24.While taking note that a prisoner can be held in solitary confinement as a punishment for infractions to the Prisons Ordinance for a maximum of 14 non-consecutive days, the Committee is concerned that persons can also be held in separation, allegedly in conditions of isolation that are similar to those prevailing in solitary confinement, during significantly longer periods for interrogation purposes or for other reasons such as State or prison security. In this respect, the Committee notes with concern the reports that persons who suffer from mental health problems can also be held in separation if they are deemed to pose a threat to themselves or other inmates. The Committee is further gravely concerned that solitary confinement and separation can also be applied to minors and, in this respect, it expresses concern at allegations that many children have been held in separation for interrogation purposes. The Committee regrets the lack of statistical data from the State party on the use of separation during interrogation (arts. 2, 11, 15 and 16).
25. The State party should:
(a) Ensure that solitary confinement and equivalent measures are used only in exceptional cases as a measure of last resort, for as short a time as possible and subject to independent review, in line with international standards;
(b) Put an immediate end and prohibit the use of solitary confinement and equivalent measures for juveniles and persons with intellectual or psychosocial disabilities;
(c) Compile, provide to the Committee and regularly publish comprehensive disaggregated data on the use of solitary confinement and equivalent measures.
26.While taking note of the affirmation by the delegation that hunger strikes are handled with the utmost sensitivity to the prisoners’ rights, the Committee is concerned at allegations of instances in which prisoners who engaged in hunger strikes were punished or subjected to ill-treatment. It is also concerned that, on 30 July 2015, the Knesset passed the Amendment to the Prisons Ordinance Law (Prevention of the harm caused by hunger strikes), which, according to the information provided to the Committee, allows the President of the District Court or his/her Deputy to authorize, under certain conditions, medical treatment of hunger strikers, including feeding, without their consent. While taking note that to date this amendment has not been applied and that its validity is currently under consideration by the Supreme Court, the Committee considers that feeding against the will of persons deprived of liberty on hunger strike who are able to take informed decisions would constitute ill-treatment in violation of the Convention (art. 16).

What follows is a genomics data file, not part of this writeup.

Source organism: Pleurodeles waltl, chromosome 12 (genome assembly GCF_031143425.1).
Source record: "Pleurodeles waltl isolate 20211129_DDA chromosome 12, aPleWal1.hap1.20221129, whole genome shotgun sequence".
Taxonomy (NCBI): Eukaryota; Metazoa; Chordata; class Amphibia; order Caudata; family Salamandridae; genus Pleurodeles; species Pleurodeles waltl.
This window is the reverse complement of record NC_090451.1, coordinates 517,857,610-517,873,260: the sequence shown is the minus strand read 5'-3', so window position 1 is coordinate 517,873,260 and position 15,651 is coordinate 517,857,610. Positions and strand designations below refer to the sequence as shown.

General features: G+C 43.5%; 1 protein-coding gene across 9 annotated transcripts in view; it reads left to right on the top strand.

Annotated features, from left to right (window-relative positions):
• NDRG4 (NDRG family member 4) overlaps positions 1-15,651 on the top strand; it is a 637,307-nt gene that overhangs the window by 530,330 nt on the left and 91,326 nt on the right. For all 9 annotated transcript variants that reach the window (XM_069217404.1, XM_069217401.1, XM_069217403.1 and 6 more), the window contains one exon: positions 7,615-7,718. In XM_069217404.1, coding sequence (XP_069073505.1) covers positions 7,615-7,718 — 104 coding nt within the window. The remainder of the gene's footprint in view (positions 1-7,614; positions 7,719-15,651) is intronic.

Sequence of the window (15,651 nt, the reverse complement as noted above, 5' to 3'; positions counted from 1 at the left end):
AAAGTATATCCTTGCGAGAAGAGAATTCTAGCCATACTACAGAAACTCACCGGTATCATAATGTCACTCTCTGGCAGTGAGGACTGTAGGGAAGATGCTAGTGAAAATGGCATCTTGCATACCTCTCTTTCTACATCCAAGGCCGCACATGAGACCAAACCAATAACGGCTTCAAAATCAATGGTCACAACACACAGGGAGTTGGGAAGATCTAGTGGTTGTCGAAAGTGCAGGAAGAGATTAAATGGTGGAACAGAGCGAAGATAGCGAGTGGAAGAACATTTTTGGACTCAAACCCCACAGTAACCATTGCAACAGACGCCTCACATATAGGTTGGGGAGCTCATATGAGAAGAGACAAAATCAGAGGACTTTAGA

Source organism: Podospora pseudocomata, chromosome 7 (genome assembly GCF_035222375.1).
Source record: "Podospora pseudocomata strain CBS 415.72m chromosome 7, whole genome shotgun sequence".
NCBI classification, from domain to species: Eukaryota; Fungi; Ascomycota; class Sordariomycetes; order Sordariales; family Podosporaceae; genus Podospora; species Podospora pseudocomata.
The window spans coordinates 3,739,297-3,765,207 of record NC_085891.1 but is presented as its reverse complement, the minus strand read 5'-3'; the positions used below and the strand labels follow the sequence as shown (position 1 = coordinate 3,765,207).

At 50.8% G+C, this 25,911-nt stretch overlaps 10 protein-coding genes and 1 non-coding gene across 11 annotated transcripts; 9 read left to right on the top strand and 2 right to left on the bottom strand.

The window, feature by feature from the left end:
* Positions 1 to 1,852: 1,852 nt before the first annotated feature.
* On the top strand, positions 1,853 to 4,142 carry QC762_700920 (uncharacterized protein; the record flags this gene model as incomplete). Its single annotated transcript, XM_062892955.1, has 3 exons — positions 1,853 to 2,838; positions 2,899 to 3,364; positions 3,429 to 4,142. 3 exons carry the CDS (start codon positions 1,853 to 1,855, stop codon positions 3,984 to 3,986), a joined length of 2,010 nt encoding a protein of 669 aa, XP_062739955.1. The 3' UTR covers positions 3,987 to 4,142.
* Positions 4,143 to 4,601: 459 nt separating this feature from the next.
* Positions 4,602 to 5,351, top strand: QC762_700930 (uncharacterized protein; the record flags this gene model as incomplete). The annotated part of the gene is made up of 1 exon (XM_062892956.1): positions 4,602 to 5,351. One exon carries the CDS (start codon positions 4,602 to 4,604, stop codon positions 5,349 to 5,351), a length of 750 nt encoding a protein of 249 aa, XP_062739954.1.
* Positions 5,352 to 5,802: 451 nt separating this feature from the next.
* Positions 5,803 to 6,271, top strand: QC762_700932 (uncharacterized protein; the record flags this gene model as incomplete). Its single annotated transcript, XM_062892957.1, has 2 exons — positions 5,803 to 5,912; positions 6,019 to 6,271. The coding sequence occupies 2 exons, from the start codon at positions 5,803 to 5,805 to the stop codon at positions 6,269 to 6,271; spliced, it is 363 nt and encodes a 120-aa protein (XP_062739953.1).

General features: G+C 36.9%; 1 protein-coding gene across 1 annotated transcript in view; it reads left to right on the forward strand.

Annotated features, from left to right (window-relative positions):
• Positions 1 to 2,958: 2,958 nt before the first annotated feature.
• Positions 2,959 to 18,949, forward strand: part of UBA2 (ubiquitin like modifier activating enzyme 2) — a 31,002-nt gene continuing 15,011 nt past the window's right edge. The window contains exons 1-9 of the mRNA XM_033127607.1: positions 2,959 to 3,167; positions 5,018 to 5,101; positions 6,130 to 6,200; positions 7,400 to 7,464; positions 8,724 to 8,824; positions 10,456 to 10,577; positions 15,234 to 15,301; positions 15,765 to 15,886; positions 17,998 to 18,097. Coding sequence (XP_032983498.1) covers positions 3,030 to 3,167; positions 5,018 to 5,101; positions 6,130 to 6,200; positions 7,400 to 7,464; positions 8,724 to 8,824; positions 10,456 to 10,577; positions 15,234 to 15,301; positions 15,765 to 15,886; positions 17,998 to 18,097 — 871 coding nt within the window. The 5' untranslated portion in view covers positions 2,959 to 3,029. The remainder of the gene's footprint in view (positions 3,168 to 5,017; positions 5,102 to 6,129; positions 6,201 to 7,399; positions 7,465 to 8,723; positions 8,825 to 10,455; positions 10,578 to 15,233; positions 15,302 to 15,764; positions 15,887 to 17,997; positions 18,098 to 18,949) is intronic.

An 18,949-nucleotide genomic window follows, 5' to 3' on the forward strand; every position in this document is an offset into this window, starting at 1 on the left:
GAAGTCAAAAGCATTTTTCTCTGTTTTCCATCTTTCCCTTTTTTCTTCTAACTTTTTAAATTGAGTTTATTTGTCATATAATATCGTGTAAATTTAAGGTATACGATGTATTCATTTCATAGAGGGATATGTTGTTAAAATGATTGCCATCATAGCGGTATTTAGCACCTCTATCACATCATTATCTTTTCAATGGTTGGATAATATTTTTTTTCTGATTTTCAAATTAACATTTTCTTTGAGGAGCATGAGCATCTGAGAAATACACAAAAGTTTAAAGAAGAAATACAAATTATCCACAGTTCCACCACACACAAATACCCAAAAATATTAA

27. The State party should guarantee that persons deprived of liberty who engage in hunger strikes are never subjected to ill-treatment or punished for engaging in a hunger strike and are provided with necessary medical care in accordance with their wishes. It should also take the legislative and other measures necessary to ensure that persons deprived of liberty, competent to take informed decisions, who engage in hunger strikes are never subjected to feeding or other medical treatment against their will, as these are practices that may amount to torture or ill-treatment.
28.While taking note of the provisions of the Youth Law (Trial Punishment and Modes of Treatment) 5731-1971 relating to the arrest and detention of minors and of positive developments in the juvenile military justice system applicable in the West Bank, including the establishment of a juvenile military court in 2009, the increase of the age of majority from 16 to 18 years for the purposes of adjudication in 2011 and other measures providing for safeguards and guarantees for minors, the Committee is concerned at reports that such legal developments are not always implemented in practice, in particular with respect to Palestinian minors accused of security-related offences. In this respect, it is concerned at allegations of many instances in which Palestinian minors were exposed to torture or ill-treatment, including to obtain confessions; were given confessions to sign in Hebrew, a language they do not understand; and were interrogated in the absence of a lawyer or a family member. The Committee is also concerned that many of these children, like many other Palestinians, are deprived of liberty in facilities located in Israel, thus hindering access to visits of relatives who live in the Occupied Palestinian Territory. The Committee is further concerned that at the time of the dialogue there were 12 minors in administrative detention and 207 Palestinian minors residents of the West Bank in detention for security-related offences (arts. 2, 11, 12, 13, 14, 15, and 16).
29. Recalling its previous recommendation (CAT/C/ISR/CO/4, para. 28), the Committee calls upon the State party to redouble its efforts with a view to: